Creative arts and literature survived the test of time through their appreciative audience and readers. How much does a critic contribute to the success or otherwise of an artist or a writer? Authors like Shakespeare, Kalidas, Tolstoy and works like Mahabharata, Ramayana, Monalisa and many more have survived the changing tastes of generations. Dancing legends like Balasaraswati, Rukmini Devi, Sitara Devi, Gopikrishna, Kelucharan Mahapatra, etc. needed little help from the critics to achieve what they did. Nevertheless we have a whole range of critics?literary, dance, music, theatre, art?some of whom are celebrated names in their own right. Critique of art and literature is basically an English tradition. In India this genre had an uneven growth-varying in quality and acceptability from one linguistic State to the other.
The writers in different Indian languages achieved their success and popularity primarily through their readers over a period of time. The performing artists had clearly two sets of audience?rural and urban. For this purpose, rural also includes semi-urban audience in small towns where the performing artists were part and parcel of the society which recognised and promoted the good artists through community performances. A performer like Teejan Bai of ?Pandavani? fame never needed the support of any critic to make her art reach to the world.
This is, however, not to suggest that the art critics are of no consequence. As a genre scholarly or informed criticism has an important place in the creative pursuit of the people. They bear a seal of authenticity about an artist or a form in a given time and place, which may acquire historical importance in future.
The city-bound artists are a different group altogether. They are ambitious and aggressive. They are ready to compete; they need recognition. They need more money for their sustenance and right contacts to succeed.
This is where you need the support of critics for good reviews which help you to reach Academy and other forums. And of course to stake your claim to awards and honours. It need not be underscored that just any critic will not do. It has to be one writing in an English newspaper, preferably with a regular column.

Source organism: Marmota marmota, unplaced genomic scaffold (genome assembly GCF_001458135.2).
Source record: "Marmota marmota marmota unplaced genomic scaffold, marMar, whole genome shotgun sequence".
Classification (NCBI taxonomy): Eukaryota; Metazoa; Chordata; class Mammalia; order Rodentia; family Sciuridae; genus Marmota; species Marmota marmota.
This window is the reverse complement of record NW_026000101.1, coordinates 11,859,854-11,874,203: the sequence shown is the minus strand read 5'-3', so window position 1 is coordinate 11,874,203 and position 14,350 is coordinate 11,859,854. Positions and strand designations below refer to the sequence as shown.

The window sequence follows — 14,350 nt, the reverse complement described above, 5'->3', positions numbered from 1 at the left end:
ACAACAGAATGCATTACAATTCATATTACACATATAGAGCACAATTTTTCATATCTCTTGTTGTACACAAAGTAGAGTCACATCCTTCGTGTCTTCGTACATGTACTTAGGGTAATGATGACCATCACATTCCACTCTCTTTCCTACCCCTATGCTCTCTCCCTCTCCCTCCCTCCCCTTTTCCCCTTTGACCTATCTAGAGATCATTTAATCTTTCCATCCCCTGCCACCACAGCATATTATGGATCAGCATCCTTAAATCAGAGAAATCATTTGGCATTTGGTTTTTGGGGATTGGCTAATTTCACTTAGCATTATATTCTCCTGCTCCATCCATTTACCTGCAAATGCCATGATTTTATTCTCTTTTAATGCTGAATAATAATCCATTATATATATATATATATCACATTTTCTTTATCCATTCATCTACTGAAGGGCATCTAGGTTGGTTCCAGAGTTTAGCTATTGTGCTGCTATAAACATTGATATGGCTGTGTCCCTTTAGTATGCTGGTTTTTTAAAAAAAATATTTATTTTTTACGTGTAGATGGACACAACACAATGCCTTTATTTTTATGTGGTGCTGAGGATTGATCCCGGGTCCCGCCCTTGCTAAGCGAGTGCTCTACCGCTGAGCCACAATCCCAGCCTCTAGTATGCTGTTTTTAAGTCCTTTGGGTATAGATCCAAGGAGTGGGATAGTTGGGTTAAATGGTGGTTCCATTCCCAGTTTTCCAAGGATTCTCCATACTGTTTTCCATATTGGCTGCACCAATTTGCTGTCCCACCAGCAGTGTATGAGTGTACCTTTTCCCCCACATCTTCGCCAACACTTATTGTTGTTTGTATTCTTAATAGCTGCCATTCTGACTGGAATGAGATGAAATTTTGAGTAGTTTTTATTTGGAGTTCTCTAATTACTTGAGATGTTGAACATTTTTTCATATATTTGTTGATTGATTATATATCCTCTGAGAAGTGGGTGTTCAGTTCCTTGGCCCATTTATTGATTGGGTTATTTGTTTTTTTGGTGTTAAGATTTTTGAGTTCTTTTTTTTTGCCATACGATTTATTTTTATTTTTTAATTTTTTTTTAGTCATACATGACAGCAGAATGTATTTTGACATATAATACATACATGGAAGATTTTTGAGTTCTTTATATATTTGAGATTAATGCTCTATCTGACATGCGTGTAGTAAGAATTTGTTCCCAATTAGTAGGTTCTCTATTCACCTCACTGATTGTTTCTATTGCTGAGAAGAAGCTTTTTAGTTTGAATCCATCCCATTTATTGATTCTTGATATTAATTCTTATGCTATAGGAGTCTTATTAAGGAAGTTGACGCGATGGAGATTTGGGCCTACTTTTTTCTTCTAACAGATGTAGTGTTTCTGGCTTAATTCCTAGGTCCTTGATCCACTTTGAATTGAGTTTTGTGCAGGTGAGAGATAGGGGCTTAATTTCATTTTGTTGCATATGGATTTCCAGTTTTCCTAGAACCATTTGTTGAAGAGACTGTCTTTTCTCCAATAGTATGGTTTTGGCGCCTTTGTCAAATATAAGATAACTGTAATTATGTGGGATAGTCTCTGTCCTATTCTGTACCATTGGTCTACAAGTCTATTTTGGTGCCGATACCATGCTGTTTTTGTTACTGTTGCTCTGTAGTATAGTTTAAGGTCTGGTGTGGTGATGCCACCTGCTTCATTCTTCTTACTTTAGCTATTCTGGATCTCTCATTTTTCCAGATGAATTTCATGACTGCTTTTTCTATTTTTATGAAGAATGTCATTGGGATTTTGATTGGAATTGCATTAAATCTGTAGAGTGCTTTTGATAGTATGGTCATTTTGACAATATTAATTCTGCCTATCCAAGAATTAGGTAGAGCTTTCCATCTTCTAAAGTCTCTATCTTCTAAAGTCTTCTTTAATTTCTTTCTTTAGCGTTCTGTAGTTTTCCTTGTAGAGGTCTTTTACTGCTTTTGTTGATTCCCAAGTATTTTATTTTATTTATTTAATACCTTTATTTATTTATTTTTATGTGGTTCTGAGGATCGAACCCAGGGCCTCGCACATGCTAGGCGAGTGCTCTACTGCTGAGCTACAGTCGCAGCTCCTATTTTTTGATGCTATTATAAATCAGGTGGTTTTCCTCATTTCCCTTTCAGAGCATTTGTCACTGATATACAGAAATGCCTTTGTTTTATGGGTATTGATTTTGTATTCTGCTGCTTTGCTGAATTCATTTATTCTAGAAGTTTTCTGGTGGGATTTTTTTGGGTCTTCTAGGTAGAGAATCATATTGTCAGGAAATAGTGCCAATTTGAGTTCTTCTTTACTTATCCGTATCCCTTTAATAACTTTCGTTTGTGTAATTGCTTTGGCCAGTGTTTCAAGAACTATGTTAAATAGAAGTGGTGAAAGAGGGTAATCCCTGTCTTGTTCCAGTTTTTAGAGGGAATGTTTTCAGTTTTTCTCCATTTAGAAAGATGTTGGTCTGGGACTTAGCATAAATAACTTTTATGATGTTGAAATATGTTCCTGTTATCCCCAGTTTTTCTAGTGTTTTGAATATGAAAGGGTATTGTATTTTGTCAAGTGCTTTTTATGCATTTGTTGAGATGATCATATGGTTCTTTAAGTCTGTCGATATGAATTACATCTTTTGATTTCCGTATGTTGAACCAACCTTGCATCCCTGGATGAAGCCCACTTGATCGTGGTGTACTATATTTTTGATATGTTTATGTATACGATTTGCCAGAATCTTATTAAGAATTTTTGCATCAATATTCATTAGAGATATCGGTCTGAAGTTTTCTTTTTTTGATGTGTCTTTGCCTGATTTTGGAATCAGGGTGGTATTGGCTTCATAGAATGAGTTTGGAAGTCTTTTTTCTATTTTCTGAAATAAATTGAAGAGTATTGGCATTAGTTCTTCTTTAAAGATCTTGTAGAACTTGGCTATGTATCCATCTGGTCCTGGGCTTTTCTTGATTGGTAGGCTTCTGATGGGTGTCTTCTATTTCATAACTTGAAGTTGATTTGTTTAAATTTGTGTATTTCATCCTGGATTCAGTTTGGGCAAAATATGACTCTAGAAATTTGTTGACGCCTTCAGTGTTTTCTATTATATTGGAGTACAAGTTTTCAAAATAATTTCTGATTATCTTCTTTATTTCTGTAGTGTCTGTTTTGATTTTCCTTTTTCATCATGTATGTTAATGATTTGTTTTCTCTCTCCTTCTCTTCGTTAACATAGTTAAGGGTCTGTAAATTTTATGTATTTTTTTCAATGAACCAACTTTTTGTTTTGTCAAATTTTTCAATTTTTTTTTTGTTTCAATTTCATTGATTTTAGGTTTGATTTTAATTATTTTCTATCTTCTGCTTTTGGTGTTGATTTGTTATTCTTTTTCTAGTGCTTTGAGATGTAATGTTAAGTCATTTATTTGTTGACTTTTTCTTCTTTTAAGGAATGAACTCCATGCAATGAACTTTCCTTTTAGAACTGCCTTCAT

In new India (between 1950'sand 1980?s) these critics were not only much sought after but also formed part of the artists? community at large. Mulk Raj Anand, Krishna Chaitanya, Charles Fabri, Subudu et al, walked and wrote with erudition and authority. Through ?nineties this breed started disappearing. Excepting a few, most of the English newspapers have no space for such ?unproductive? activities. Of course they have a regular column for weekly reviews on cinema which is a high voltage economic activity but these reviews hardly influence the box office success.
To see a scholarly review of painting exhibitions or the works of a new artist in a newspaper page is a thing of the past. The performing artists, however, manage to get some space depending on their contacts and the kind of show they put up. The quality of reviews is deteriorating fast?the critics appear to be losing perspective and the dancers unwilling to accept any criticism. In any case the critics tribe is declining steadily. Who is to blame?the media or the changing cultural ethos of our people? According to a website, there is a Dance Critics Association in the USA, having nearly three hundred members?both freelance and full-time. India certainly has a more vibrant cultural life which deserves greater attention.
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